Non-Brahmin priests hope for appointment in Kerala's Sabarimala shrine after Supreme Court lifts ban on entry of women

The Supreme Court verdict on the entry of women of all ages in the Sabarimala hill shrine in Kerala has rekindled the hopes of non-Brahmin priests to enter the sanctum sanctorum of one of the most sought-after temples in the state.

Vishnu Narayanan, a Dalit priest with over 25 years of experience in various temples across the state, is hoping to get a call from the temple authorities to serve as a head priest (melsanthi) in one of the two temples in Sabarimala in the light of the apex court order.

 Non-Brahmin priests hope for appointment in Keralas Sabarimala shrine after Supreme Court lifts ban on entry of women

Pilgrims queue outside the Sabarimala Temple. Reuters

An application he submitted last year for the post of chief priest in either Ayyappa temple or the adjacent Malikappuram Devi temple at Sabarimala was rejected by the state-controlled Travancore Devaswom Board (TDB) that administers the temple as he was a not a Brahmin. The TDB considers only Malayali Brahmins for the post in select temples including Sabarimala.

The notification issued by the TDB on 25 July, 2018 inviting application for the posts of chief priests for next year beginning from the coming pilgrimage season also insists on the Brahmin origin of the candidate as the main eligibility for applying for the coveted post.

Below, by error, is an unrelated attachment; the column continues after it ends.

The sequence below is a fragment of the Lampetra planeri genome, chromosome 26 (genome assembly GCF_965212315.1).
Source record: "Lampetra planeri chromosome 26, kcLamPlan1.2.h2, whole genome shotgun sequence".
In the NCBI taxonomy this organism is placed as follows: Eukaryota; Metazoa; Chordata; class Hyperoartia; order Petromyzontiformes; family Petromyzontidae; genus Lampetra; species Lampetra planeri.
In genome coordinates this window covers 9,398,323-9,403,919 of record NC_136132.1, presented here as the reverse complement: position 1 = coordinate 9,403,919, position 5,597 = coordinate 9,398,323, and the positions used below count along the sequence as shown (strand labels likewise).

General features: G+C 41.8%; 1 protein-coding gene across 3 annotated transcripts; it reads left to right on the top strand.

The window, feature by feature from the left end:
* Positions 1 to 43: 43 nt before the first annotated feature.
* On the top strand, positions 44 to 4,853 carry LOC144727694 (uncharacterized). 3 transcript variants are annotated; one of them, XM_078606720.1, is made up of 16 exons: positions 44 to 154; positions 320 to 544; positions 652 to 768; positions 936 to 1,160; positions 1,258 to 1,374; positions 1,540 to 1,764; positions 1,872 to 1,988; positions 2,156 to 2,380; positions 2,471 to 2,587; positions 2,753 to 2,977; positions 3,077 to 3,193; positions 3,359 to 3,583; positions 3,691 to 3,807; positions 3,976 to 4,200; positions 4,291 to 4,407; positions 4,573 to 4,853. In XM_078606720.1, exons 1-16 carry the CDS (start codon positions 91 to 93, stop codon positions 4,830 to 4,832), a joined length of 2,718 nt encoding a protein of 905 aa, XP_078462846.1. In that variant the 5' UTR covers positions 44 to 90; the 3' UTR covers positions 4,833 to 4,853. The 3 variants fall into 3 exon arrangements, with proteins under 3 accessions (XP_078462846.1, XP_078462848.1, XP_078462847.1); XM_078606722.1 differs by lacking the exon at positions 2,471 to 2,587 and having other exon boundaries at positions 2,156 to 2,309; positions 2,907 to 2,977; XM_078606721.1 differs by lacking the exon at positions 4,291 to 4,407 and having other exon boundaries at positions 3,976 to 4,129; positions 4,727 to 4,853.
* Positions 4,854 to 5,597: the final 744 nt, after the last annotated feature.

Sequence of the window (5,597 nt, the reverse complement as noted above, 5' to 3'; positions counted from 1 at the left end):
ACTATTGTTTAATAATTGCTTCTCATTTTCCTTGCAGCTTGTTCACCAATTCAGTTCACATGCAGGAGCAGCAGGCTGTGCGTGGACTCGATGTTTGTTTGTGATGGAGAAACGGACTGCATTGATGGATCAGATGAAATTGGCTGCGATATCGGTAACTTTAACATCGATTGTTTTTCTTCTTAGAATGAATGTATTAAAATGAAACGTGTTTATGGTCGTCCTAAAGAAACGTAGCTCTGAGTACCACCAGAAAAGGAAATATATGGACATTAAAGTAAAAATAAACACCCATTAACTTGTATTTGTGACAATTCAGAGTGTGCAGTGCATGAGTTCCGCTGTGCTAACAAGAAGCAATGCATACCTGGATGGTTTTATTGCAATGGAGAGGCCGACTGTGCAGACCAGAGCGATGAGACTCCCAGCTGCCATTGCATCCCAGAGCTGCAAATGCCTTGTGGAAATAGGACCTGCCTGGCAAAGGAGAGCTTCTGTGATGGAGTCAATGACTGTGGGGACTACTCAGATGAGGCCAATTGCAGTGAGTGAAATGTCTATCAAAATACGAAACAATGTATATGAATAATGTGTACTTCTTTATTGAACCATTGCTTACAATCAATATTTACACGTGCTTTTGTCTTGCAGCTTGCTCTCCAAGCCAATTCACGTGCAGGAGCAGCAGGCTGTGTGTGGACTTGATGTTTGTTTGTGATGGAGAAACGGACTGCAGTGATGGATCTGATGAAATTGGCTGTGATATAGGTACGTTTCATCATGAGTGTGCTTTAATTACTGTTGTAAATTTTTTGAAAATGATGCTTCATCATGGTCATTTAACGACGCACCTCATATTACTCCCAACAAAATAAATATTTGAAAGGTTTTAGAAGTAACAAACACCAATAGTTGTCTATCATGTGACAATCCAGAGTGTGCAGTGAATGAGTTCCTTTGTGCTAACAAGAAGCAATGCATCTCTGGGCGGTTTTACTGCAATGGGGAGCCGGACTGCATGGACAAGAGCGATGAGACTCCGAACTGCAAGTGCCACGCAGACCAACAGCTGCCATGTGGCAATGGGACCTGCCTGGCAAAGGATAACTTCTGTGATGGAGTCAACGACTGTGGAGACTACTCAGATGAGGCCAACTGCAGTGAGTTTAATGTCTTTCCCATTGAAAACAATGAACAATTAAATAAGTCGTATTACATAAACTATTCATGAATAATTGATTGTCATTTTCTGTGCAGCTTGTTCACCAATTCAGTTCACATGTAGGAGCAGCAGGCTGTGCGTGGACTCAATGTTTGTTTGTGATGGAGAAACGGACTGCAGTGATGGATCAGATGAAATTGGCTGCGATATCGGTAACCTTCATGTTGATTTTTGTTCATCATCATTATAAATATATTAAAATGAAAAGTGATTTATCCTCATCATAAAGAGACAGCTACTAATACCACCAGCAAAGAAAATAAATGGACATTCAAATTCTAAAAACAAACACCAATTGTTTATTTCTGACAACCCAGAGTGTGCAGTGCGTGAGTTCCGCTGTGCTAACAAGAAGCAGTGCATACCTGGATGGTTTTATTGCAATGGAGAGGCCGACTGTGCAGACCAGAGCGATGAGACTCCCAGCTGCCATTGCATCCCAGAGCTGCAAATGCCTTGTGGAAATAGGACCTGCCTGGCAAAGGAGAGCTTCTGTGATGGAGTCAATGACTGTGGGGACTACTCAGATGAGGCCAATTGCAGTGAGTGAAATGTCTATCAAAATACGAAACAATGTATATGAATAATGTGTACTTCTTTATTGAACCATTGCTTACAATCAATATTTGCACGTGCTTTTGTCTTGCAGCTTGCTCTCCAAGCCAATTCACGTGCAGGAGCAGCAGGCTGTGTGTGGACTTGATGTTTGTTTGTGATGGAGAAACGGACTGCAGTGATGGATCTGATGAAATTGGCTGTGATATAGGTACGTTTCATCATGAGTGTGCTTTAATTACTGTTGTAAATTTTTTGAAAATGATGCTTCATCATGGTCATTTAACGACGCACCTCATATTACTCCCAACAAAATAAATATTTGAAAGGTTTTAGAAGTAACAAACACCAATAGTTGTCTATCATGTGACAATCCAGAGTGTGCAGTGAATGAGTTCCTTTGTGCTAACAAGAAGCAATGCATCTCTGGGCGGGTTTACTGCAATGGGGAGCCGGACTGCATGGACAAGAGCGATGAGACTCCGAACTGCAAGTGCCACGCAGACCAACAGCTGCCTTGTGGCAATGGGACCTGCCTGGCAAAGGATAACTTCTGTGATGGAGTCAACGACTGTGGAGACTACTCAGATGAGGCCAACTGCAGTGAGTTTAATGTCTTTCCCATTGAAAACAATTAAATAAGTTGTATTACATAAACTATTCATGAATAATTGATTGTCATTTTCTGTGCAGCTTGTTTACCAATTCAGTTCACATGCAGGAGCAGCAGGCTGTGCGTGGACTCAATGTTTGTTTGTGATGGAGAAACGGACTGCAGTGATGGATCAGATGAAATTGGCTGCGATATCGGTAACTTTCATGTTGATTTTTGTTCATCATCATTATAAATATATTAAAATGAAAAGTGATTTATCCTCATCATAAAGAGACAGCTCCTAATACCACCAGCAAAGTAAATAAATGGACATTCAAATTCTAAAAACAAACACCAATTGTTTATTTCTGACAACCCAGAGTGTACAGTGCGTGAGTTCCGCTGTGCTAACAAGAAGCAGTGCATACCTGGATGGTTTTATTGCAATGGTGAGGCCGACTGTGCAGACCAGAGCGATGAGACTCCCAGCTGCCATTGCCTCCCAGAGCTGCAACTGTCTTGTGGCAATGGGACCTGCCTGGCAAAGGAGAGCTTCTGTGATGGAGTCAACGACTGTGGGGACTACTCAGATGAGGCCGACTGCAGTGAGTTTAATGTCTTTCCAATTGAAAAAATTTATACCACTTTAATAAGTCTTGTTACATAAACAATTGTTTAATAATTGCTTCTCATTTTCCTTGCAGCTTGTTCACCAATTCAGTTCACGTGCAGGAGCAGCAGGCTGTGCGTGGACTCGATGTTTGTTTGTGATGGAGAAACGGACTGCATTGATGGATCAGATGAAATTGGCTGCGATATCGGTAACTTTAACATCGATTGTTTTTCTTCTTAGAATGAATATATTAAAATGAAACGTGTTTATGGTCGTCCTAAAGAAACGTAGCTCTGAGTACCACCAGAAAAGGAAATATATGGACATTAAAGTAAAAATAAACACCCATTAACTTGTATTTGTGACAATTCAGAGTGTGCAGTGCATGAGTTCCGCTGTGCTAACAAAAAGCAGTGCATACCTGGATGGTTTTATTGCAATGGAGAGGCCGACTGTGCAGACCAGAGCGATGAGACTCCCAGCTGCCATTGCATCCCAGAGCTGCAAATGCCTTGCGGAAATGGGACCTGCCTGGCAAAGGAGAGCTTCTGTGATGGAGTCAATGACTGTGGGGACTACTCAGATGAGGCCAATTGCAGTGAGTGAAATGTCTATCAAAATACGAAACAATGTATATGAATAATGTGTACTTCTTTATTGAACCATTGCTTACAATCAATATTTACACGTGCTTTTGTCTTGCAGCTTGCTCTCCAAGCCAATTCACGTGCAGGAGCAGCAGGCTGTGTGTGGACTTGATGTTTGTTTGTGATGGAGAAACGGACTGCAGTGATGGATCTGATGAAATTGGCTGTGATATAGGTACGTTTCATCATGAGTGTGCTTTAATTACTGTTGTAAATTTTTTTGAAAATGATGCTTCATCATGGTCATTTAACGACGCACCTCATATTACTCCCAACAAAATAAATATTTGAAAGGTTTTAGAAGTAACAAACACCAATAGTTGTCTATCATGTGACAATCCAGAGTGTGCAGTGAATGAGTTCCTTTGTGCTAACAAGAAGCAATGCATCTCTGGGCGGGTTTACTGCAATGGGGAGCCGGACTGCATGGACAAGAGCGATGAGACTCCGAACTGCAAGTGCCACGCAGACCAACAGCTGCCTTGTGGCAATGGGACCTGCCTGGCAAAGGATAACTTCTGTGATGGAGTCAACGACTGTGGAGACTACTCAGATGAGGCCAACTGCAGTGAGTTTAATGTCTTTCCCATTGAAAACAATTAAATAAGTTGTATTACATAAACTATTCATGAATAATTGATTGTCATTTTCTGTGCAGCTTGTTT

Narayanan, 38, had applied for the post last year on the basis of a 2014 directive of state Devaswom secretary directing the TDB to appoint priests in temples under it without considering the caste and clan of the candidate.

The directive was issued in pursuance to the 2012 Supreme Court verdict paving the way for the appointment of Dalits as priests in temples in the state. Earlier in 2002, the court had lifted the ban on appointing non-Brahmins as temple priests.

The court had ruled on both the occasions that eligibility for the priesthood should be knowledge of rites and traditions and not caste and clan. Narayanan fulfilled all the criteria prescribed by the TDB for the post except that of caste.

While TDB insisted only pass in class 10, ten years’ experience as the head priest, and knowledge of puja and tantra, Narayanan, who received training in temple rituals from a famous priest, holds two Master’s degrees and experience as the head priest for 16 years in major temples in the state.

Narayanan has been serving Pallam Sree Subrahmanya Swami Temple at Kottayam district, also known as Dakshina Kashi, for the last seven years. He had approached the Kerala High Court last year against the rejection of his application in violation of the Supreme Court order and the Devaswom secretary’s directive.

Though the Devaswom Bench of the court had admitted his petition and appointed an amicus curiae to study the case, the latter is still sitting on the issue. Narayanan said he will approach the high court again if his application for this year also is rejected by the TDB.

The Dalit priest is not likely to get justice from the TDB this year too. TDB president A Padma Kumar, a nominee of the ruling Communist Party of India (Marxist), hinted at rejecting his application.

He pleaded helplessness, saying that the guidelines issued by the high court in the case were against Narayanan. However, he refused to spell out the guidelines. Kumar, who was appointed as TDB chief in November last year, told Firstpost that he could not say anything further on the issue without referring to the files.